What you need to know:
- People started flooding in as early as 3am and two hours after the Mass was over and the Pope had gone, there were still some people hanging around.
- It is captured in the seventh paragraph of the Pope’s homily: “Here, in the heart of this university, where the minds and hearts of new generations are being shaped...”.
Over time, Kenya has played host to some important guests.
Not so long ago, US President Barack Obama was in town after the country’s Secretary of State John Kerry and former president Bill Clinton.
Italian Prime Minister Matteo Renzi also showed up at some point. These are some of the ones who visited this year.
We at the University of Nairobi have been privileged to actually welcome some of them at our institution.
Just to mention a few, when Obama was senator, he addressed us at Taifa Hall.
Hilary Clinton also paid us a visit and, more recently, the Italian premier came to us.
I, however, do not think we shall ever have the opportunity as an institution to host as important a guest as we did last week.
The coming of Pope Francis to our grounds was a glorious and memorable event.
Never has there been such a multitude of people at our university as there was on Thursday.
Our graduation square and all our sports grounds, which are relatively big, were covered with a sea of humanity.
People started flooding in as early as 3am and two hours after the Mass was over and the Pope had gone, there were still some people hanging around.
The huge enthusiastic crowd and the presence of so many clergymen and top government officials aside, there was symbolism in the choice of venue that may have escaped the attention of many.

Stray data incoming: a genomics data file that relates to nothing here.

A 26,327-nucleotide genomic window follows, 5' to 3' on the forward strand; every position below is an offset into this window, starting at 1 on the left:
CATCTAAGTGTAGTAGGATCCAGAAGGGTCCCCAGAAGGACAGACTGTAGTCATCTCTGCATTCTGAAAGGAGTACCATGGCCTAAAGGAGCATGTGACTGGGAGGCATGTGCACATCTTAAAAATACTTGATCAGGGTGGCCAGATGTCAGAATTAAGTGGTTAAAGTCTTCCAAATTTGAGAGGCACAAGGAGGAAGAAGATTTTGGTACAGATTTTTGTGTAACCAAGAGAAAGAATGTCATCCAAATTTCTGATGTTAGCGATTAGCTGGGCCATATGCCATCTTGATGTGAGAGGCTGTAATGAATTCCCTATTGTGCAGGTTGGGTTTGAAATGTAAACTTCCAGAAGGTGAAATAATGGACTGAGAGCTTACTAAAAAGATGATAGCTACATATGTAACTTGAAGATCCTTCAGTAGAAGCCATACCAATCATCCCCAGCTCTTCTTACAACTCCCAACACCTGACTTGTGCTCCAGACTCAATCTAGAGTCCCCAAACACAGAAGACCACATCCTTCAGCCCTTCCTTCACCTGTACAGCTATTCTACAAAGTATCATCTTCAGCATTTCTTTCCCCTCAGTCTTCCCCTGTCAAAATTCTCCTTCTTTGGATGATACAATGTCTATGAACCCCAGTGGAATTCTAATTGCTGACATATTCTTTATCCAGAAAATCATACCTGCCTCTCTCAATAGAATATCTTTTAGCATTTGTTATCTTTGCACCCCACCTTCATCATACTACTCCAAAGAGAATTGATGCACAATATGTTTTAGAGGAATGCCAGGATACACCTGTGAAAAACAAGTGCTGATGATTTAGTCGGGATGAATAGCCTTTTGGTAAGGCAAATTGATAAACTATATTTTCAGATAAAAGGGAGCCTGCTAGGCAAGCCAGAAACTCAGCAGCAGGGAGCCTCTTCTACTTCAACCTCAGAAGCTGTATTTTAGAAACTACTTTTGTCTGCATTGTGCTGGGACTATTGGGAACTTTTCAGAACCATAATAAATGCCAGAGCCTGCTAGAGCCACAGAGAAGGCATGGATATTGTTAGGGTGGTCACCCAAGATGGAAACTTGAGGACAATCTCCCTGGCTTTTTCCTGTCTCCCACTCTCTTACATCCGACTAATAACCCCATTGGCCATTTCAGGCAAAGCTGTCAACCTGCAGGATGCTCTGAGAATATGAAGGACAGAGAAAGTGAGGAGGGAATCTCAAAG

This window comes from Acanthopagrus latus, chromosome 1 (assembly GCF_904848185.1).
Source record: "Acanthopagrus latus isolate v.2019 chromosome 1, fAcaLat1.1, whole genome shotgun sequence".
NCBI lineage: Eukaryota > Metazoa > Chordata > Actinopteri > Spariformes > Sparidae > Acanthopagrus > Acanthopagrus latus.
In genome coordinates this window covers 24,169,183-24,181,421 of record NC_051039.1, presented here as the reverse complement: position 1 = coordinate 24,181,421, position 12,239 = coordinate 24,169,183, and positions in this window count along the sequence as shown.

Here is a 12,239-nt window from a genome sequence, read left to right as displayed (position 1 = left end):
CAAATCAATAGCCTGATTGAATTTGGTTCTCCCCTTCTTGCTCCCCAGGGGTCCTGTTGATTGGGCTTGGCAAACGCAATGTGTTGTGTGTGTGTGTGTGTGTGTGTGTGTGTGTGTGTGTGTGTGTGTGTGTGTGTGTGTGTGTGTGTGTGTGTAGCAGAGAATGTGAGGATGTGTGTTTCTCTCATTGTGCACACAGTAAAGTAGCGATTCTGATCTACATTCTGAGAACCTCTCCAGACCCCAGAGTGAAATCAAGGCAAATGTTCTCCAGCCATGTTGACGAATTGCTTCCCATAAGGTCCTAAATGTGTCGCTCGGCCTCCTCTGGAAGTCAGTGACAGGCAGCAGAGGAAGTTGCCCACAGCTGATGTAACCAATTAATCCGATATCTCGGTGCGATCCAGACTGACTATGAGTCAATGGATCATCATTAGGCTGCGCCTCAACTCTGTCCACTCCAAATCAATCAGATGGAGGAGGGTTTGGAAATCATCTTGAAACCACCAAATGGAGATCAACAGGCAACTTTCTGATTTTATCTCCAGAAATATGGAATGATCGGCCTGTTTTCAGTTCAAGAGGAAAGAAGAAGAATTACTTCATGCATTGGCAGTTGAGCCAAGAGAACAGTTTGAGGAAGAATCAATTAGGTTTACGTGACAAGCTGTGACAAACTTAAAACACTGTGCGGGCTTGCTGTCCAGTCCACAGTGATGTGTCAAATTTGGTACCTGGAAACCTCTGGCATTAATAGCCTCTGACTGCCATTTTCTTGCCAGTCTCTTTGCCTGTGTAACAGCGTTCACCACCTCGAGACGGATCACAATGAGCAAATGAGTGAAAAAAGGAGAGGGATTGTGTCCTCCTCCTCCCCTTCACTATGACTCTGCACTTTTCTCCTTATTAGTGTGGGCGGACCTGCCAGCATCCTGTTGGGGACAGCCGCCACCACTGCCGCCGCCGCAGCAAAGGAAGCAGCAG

SHAPING THE FUTURE
It is captured in the seventh paragraph of the Pope’s homily: “Here, in the heart of this university, where the minds and hearts of new generations are being shaped...”.
In my view, the choice of the university as the venue for the Mass was not by accident.
Institutions of learning such as universities and even schools have great significance in any society.
It is here that the society of the future is formed.
This must be the reason missionaries evangelised through the medium of secular education.
They established schools where they prepared young people for careers in the future, gave them life skills and, in the process, preached faith to them.
After the Education Act of 1968 when the management of schools was taken up by the government, things changed.
It is as if the church started keeping away from the schools and institutions of learning.
It is my deep conviction that if faith organisations want to remain relevant, they must have an active presence in schools and higher institutions of learning.
This way, they will help shape “the minds and hearts of new generations”.